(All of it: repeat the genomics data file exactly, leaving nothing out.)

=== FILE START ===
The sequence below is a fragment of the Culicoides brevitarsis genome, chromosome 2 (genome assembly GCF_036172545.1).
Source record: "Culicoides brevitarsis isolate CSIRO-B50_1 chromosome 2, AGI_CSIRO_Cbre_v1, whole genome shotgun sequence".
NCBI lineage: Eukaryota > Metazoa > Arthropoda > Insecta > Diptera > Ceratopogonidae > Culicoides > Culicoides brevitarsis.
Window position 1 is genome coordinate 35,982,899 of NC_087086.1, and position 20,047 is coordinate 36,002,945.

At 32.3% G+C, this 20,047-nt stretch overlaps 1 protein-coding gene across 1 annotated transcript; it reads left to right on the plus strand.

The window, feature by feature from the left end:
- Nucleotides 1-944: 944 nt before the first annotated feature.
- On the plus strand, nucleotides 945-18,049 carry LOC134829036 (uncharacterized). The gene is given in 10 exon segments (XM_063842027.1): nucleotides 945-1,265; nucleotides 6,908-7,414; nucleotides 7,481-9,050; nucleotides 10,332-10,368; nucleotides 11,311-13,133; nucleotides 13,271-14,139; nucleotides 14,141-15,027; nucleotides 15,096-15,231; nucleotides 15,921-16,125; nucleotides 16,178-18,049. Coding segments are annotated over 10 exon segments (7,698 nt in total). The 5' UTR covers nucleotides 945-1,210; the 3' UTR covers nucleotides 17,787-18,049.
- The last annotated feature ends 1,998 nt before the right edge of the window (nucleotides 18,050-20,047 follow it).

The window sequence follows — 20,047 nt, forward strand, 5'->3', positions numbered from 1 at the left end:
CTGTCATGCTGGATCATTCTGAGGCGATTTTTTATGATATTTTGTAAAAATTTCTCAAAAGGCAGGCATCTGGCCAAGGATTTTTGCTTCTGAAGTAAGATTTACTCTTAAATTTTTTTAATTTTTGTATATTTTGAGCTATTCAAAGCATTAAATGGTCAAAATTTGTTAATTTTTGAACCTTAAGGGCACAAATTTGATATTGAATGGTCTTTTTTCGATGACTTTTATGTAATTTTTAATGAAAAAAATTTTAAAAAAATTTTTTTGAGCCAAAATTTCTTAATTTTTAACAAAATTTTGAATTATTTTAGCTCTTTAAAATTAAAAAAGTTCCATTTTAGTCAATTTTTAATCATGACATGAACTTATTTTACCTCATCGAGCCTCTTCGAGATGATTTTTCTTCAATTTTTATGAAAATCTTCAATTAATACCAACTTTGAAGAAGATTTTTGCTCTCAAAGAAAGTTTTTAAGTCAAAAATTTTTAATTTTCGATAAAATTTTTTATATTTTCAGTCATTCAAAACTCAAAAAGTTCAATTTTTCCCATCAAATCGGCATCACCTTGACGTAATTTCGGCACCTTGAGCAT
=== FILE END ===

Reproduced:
The sequence below is a fragment of the Culicoides brevitarsis genome, chromosome 2 (genome assembly GCF_036172545.1).
Source record: "Culicoides brevitarsis isolate CSIRO-B50_1 chromosome 2, AGI_CSIRO_Cbre_v1, whole genome shotgun sequence".
NCBI lineage: Eukaryota > Metazoa > Arthropoda > Insecta > Diptera > Ceratopogonidae > Culicoides > Culicoides brevitarsis.
Window position 1 is genome coordinate 35,982,899 of NC_087086.1, and position 20,047 is coordinate 36,002,945.

At 32.3% G+C, this 20,047-nt stretch overlaps 1 protein-coding gene across 1 annotated transcript; it reads left to right on the plus strand.

The window, feature by feature from the left end:
- Nucleotides 1-944: 944 nt before the first annotated feature.
- On the plus strand, nucleotides 945-18,049 carry LOC134829036 (uncharacterized). The gene is given in 10 exon segments (XM_063842027.1): nucleotides 945-1,265; nucleotides 6,908-7,414; nucleotides 7,481-9,050; nucleotides 10,332-10,368; nucleotides 11,311-13,133; nucleotides 13,271-14,139; nucleotides 14,141-15,027; nucleotides 15,096-15,231; nucleotides 15,921-16,125; nucleotides 16,178-18,049. Coding segments are annotated over 10 exon segments (7,698 nt in total). The 5' UTR covers nucleotides 945-1,210; the 3' UTR covers nucleotides 17,787-18,049.
- The last annotated feature ends 1,998 nt before the right edge of the window (nucleotides 18,050-20,047 follow it).

The window sequence follows — 20,047 nt, forward strand, 5'->3', positions numbered from 1 at the left end:
CTGTCATGCTGGATCATTCTGAGGCGATTTTTTATGATATTTTGTAAAAATTTCTCAAAAGGCAGGCATCTGGCCAAGGATTTTTGCTTCTGAAGTAAGATTTACTCTTAAATTTTTTTAATTTTTGTATATTTTGAGCTATTCAAAGCATTAAATGGTCAAAATTTGTTAATTTTTGAACCTTAAGGGCACAAATTTGATATTGAATGGTCTTTTTTCGATGACTTTTATGTAATTTTTAATGAAAAAAATTTTAAAAAAATTTTTTTGAGCCAAAATTTCTTAATTTTTAACAAAATTTTGAATTATTTTAGCTCTTTAAAATTAAAAAAGTTCCATTTTAGTCAATTTTTAATCATGACATGAACTTATTTTACCTCATCGAGCCTCTTCGAGATGATTTTTCTTCAATTTTTATGAAAATCTTCAATTAATACCAACTTTGAAGAAGATTTTTGCTCTCAAAGAAAGTTTTTAAGTCAAAAATTTTTAATTTTCGATAAAATTTTTTATATTTTCAGTCATTCAAAACTCAAAAAGTTCAATTTTTCCCATCAAATCGGCATCACCTTGACGTAATTTCGGCACCTTGAGCAT